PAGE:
We charged a small investment to be part of the book that covers the cost of our team. People ask, “What’s in it for me? What’s the ROI on this $500 investment? I become a published author, but how does it help me?” Working with them like, how does this exercise fit in with, are you creating online courses? Are you building credibility to raise your rates to premium as a coach? Are you hoping to get more keynote speaking? We tailor it on, how does the book fit into the bigger picture of the various ways that you teach and train? That helps a lot of people understand the book is one good pillar in a multi-pillared branding strategy.It's important to have a strong emotional tie to where you're going because that means it’s yours. You’re the one who wants to go that way. Click To Tweet
We’re honest here about you will not probably get direct ROI from the book. It’s what you do with the book that builds the ROI. You mentioned a lot of those things. That’s why we put the quiz together because we have to be intentional about talking to people and driving that audience, not only for that bestseller, but what is it you’re doing for the book. Too many people write a book because they don’t have enough business. We go back and fix what’s going on with that not enough business in the process of the book. My vision is you should write a book because you have a validated process, not because you’re using the book solely to get more business because you haven’t been getting enough business without the book. It’s a catch-22 there, but you have to learn to go back and build, and figure out why you weren’t getting what you wanted before the book. I hope that made sense to all of you, guys.
What I see with these authors and with myself is that when forced to articulate your exercise, maybe you’ve been teaching it with your clients, but you’ve never written it down or something. You’re like, “How do I communicate this succinctly and clearly, and what’s the most direct and effective way to do this?” When I wrote my first book, Superconductors, some guests on my podcast was like, “You should turn all of these podcasts into a book.” I was like, “That sounds easy. I’ll do it.” It then took me two years to figure out how to put all these ideas together. I was teaching myself my own method through that process. I was teaching how I am going to make people superconductors.
That became the basis of my coaching. There’s this famous Mark Twain quote, “How will I know what I think until I see what I say?” I love it because whether you’re writing a book or even guesting on a podcast when you articulate what you’re trying to say over and over again, then it comes off as easily understandable, and you can start to see how people are responding, and does it make sense? Ultimately, we’re trying to help people. We’re trying to take concepts that we have and get them across through these words or the written word or the spoken word, and then they have to assimilate it. They have to understand and apply it to their life. We’re trying to expand people’s possibilities and help them feel alive through words. It’s such a good way of refining that.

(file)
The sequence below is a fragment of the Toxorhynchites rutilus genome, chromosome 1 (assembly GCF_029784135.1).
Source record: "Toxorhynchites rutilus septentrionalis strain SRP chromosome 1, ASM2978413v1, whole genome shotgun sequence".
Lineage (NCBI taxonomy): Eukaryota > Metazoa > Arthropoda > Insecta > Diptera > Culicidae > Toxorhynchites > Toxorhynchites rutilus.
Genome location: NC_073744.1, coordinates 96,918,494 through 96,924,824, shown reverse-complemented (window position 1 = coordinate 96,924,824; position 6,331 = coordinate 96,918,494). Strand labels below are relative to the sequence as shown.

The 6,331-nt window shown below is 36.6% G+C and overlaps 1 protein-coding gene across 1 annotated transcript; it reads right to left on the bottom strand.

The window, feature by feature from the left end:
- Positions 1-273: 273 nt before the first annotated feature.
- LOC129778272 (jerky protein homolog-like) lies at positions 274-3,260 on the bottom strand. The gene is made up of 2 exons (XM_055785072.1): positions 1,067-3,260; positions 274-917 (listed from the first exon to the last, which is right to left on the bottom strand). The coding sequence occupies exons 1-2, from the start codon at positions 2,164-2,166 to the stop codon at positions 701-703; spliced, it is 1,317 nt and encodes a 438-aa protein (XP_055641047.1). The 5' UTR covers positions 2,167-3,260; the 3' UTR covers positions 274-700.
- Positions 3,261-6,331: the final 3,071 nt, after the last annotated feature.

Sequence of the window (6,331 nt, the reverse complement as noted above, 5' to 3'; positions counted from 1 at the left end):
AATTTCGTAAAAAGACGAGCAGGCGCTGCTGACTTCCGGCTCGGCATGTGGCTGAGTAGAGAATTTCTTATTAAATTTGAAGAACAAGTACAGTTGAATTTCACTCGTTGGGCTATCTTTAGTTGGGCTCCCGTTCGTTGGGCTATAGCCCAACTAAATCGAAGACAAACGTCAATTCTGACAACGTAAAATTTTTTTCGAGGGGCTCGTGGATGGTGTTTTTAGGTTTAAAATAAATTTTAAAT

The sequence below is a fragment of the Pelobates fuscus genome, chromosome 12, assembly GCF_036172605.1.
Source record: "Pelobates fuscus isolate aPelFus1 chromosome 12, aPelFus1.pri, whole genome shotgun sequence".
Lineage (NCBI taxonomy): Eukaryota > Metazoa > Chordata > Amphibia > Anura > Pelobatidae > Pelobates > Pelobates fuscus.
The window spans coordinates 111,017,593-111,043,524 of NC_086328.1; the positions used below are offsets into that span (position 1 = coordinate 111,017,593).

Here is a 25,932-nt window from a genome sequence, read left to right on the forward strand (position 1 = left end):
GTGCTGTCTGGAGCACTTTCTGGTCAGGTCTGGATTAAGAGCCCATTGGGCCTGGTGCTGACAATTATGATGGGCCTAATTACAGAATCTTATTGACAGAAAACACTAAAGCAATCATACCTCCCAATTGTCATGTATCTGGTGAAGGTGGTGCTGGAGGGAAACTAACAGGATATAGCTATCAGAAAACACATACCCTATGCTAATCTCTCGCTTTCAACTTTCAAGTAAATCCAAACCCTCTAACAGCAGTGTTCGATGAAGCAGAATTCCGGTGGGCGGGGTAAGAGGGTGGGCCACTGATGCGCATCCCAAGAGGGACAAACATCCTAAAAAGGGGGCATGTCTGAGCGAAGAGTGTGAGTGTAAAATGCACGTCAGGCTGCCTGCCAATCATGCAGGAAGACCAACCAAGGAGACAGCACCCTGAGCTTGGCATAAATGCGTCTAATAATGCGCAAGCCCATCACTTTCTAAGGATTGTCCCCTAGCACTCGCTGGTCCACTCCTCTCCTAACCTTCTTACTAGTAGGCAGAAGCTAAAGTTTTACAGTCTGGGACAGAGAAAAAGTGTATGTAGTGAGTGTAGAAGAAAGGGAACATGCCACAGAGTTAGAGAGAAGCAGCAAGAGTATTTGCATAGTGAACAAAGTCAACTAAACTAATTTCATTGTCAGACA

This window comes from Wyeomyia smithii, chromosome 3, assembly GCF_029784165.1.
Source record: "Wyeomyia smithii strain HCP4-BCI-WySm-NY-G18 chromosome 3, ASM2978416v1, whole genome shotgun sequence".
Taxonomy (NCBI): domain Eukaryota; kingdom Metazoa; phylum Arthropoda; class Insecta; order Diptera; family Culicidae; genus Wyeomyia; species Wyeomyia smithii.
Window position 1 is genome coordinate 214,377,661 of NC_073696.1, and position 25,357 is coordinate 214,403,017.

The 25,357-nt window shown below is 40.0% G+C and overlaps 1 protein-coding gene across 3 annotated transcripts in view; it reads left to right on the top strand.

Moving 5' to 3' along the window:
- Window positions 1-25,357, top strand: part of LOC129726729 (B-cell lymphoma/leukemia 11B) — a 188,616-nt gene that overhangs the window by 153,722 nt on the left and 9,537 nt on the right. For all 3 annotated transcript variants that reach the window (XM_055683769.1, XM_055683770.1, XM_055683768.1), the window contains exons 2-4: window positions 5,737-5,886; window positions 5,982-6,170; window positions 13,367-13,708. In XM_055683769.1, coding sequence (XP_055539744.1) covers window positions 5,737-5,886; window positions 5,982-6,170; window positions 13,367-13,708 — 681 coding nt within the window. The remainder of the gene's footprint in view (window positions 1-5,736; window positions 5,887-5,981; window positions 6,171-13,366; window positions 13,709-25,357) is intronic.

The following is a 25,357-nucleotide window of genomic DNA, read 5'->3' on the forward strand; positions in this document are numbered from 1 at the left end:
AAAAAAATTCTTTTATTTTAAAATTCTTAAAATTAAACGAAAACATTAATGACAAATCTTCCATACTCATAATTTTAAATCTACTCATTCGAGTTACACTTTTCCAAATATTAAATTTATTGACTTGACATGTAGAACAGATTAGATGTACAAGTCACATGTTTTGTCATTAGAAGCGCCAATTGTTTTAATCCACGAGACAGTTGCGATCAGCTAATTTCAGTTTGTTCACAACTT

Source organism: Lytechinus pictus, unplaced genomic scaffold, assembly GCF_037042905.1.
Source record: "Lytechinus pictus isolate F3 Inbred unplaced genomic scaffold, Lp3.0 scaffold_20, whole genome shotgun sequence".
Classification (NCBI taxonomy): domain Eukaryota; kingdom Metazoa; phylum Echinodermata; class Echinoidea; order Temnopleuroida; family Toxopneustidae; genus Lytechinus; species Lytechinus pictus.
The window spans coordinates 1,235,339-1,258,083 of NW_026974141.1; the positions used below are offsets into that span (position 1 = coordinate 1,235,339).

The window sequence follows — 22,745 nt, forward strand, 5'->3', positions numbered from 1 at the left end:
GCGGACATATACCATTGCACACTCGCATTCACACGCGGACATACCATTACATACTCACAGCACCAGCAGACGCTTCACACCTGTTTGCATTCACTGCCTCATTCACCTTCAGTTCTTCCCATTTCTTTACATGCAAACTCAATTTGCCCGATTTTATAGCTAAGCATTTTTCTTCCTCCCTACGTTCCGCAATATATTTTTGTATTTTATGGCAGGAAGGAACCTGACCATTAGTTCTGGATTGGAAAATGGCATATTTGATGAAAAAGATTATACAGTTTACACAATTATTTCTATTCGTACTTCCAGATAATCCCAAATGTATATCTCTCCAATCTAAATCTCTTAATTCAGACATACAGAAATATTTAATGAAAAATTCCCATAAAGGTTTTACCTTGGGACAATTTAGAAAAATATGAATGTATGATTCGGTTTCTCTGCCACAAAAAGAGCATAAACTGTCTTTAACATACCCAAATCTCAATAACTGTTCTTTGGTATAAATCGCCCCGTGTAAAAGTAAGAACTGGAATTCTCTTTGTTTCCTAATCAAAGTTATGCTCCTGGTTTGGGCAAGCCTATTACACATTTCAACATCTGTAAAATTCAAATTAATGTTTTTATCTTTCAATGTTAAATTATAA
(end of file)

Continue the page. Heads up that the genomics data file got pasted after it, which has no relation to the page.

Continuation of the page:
I know you have seen my book Pitchslapped. I wrote mystery novels and when I put that together, it also took me two years because I took a year-long course. I thought, “I can’t put all of this into a book.” We had to go through and figure out what the key points are that people need to understand. I was surprised myself because I started with a ghostwriter and she went through my course. The thing was huge. I ended up going back and doing rewrite after rewrite to condense it. That quote is perfect for that because when I could see what I was putting out there, I was like, “That’s not going to do it with people.” That’s $5 there and people won’t read that much. You have to keep in mind these days that people like short books. They have no attention span these days. Derek, where can we find you if we want to know more about what you’re up to and the anthologies?
DerekLoudermilk.com and The Derek Loudermilk Show. That’s my podcast and central place where you can find me. The book is Activate Your Life. You can check it out on Amazon, it’s on Kindle and you can get a printed copy, and then ActivateYourLifeBook.com. You can see all the anthologies you could. If you want to apply to be in volume three, you can do that there as well. If you’re a coach or a healer, we were having more of a spiritual focus for the book because I think that will help the world’s progress, figuring out what we want this world to look like. That’s the intent behind this volume three. It’s how to help people create the world that we all want together. If you want to be part of that, you could apply at ActivateYourLifeBook.com
Thank you for being with us.
Juliet, thank you for having me. It was fun.
- Super Brand Publishing – YouTube channel
- Adventure Quest
- Give and Take
- Activate Your Life
- The Derek Loudermilk Show – Podcast
About Derek Loudermilk
Derek Loudermilk is a former pro cyclist and extreme microbiologist turned professional adventurer, author, and lifestyle entrepreneur. Derek Loudermilk is the creator of the L.E.A.P. system for quantum entrepreneurs. His business coaching process incorporates The Thought Leader’s MBA, The Adventure Mindset, The Energy Experience, And Peak Performance. Derek is the host and creator of the Derek Loudermilk Show and the Art of Adventure Podcast As an international speaker and trainer, Derek regularly presents on topics such as spirituality, human potential, skill mastery, adventure, charisma, and confidence. Derek has visited over 40 countries and all 50 US states. He has been location independent for six years and travels the world with his wife and two young children. They have lived in 15 different countries as a family. As the founder of AdventureQuest, Derek leads entrepreneurs and thought leaders in transformative adventure experiences around the world.